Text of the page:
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All-rounders to master all trades

Published: 01 April 2001

Updated: 19 November 2014

The latest generation of big-bore all-rounders offer all the comfort you could dream of and handling and power to take your breath away.

We took in huge hits of motorway, trickled through busy city streets and carried out a hit and run raid on Amsterdam, our mission to evaluate the Yamaha FJR1300, Aprilia Futura, Honda Super Blackbird and Honda VFR800.

Squarely in the big Yam’s sights are Honda’s Pan European and BMW’s range of autobahn-stormers. But it’s huge low-down grunt and sweet handling are going to attract a number of previous " hypersports " fans. Aprilia is clearly gunning for the VFR800 with its Futura.

Sit on the FJR and you know it’s a big bike. It has a longer wheelbase than the Blackbird (151cm to the Honda’s 149cm) and is somewhat heavier too, making the scales creak at a hefty 237kg (but that’s actually only five more than the Blackbird).

And the balance of the machine is so perfect that the weight just vanishes once on the move, as we discovered on that first a blustery run down to Harwich earlier this week.

But move it does. If ever there was a bike designed to cover distance in comfort at speeds superbikes can manage the FJR1300 is it. It’s more than just a new sports tourer; it’s a very special motorcycle. It may not rev very high, but you won’t need it to.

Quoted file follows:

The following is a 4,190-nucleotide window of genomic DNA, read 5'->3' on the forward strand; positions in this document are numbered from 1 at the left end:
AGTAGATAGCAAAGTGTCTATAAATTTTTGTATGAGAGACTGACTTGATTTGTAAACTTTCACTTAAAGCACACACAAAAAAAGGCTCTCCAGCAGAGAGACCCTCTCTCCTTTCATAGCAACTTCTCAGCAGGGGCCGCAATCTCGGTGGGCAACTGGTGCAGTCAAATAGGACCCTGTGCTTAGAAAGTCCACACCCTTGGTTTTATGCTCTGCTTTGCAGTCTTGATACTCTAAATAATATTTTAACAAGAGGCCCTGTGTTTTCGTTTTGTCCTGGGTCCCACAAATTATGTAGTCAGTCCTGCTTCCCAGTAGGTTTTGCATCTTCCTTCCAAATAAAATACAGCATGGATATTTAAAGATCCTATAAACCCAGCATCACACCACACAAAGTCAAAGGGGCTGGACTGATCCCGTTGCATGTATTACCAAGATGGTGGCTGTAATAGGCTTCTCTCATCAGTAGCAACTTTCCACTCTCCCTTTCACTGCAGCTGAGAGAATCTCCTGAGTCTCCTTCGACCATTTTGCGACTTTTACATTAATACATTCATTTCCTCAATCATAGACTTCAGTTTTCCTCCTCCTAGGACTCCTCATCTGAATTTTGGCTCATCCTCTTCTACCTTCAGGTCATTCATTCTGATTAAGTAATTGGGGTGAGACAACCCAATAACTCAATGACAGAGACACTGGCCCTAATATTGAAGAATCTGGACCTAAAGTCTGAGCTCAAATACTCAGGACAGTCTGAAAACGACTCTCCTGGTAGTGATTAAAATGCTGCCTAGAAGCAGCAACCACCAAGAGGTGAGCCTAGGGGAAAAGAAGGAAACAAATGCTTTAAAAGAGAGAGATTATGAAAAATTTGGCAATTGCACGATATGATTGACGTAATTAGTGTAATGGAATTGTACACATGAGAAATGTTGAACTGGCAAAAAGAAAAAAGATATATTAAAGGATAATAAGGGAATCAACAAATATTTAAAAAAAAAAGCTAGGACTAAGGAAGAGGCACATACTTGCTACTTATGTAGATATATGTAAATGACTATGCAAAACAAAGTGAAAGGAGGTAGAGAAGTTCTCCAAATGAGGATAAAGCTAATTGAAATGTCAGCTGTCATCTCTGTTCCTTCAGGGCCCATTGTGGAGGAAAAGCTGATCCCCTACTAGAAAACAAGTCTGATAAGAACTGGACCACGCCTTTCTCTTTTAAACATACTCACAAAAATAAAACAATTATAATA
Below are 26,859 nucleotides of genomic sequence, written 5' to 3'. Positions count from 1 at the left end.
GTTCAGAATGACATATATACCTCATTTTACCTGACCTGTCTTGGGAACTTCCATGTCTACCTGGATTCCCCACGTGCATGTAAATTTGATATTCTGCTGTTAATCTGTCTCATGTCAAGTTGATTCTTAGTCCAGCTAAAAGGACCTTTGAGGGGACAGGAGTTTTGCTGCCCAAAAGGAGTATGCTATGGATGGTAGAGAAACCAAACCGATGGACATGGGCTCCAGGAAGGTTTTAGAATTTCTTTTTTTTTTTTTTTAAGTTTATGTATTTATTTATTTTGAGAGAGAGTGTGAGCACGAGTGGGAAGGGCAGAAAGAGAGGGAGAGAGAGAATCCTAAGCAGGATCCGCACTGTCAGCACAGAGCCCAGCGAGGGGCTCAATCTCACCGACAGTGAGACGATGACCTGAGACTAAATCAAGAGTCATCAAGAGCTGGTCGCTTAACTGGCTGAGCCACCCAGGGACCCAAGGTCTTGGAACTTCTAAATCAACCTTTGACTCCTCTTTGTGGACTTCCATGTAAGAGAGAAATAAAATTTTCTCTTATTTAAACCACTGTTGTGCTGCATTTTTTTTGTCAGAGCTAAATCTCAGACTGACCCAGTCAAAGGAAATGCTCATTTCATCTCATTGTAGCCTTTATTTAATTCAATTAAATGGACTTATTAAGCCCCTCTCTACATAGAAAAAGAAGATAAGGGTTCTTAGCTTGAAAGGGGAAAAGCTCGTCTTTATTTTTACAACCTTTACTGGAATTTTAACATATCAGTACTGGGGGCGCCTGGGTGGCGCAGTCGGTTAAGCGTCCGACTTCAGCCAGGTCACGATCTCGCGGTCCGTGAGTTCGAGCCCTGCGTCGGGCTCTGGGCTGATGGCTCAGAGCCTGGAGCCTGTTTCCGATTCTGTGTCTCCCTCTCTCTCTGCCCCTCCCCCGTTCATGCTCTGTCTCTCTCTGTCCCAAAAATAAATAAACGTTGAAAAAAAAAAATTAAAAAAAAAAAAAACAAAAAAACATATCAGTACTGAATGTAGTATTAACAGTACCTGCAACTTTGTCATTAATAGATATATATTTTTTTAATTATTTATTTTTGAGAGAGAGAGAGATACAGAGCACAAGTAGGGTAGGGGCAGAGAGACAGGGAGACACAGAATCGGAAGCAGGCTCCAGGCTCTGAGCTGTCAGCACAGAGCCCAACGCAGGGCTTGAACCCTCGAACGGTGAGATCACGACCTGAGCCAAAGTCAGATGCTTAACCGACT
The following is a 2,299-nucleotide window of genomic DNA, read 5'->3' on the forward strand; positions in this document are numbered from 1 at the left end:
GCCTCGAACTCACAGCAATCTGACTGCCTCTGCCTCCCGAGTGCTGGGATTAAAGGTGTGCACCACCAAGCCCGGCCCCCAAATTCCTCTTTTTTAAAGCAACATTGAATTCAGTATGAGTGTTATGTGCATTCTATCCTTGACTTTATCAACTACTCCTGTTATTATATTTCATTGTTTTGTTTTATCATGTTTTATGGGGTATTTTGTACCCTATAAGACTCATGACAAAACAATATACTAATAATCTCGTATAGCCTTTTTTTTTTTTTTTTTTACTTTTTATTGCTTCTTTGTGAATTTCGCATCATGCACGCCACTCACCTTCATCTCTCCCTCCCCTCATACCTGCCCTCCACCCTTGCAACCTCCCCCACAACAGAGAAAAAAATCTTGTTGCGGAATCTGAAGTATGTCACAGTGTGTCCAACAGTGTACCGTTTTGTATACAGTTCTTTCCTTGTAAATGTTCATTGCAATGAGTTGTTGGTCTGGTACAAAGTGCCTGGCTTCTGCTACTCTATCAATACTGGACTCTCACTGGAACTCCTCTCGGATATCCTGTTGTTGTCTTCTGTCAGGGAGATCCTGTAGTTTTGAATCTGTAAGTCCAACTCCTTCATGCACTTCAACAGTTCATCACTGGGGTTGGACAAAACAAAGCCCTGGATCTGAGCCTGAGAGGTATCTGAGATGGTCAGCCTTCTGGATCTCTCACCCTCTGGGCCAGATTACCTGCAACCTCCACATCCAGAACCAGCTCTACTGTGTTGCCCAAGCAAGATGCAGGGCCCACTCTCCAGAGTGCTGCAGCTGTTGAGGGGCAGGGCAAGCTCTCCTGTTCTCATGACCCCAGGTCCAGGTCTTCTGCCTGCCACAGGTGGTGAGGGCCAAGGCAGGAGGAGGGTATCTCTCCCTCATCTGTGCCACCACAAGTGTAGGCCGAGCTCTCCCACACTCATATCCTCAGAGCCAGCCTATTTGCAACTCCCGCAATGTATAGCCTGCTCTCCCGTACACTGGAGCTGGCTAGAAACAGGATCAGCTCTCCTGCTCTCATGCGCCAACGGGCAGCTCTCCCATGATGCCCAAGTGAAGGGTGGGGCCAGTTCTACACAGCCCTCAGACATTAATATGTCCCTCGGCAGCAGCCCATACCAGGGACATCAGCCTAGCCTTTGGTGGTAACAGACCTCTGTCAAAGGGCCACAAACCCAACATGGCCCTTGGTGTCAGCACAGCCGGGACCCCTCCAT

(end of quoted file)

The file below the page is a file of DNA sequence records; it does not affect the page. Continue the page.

After the FJR the Aprilia feels like a sports bike on the roads of Holland. So the engine's based on the RSV Mille but its retuned to suit its new role but the rest of the bike feels like it was built to handle. The seat's high but the tank is cut away with a really narrow waist so it feels like your knees could press together like a Ducati. It gives you the impression the bike's very slim and almost part of you. The steering geometry is a nats off the RSV Mille so it turns quickly and beautifully.

The looks are an acquired taste but what isn’t in dispute though, is the way the Futura performs. The handling and braking are more sports than tourer, though the fuel injection can be a bit switchy at low speeds. This isn’t a major problem, however and with practice becomes even less of one.

Both bikes would make a fantastic buy. Find out more in our full report of the trip in MCN, published on April 11.

For the best deals on these and hundreds of other bikes click on New Bikes Direct at the top of the page.

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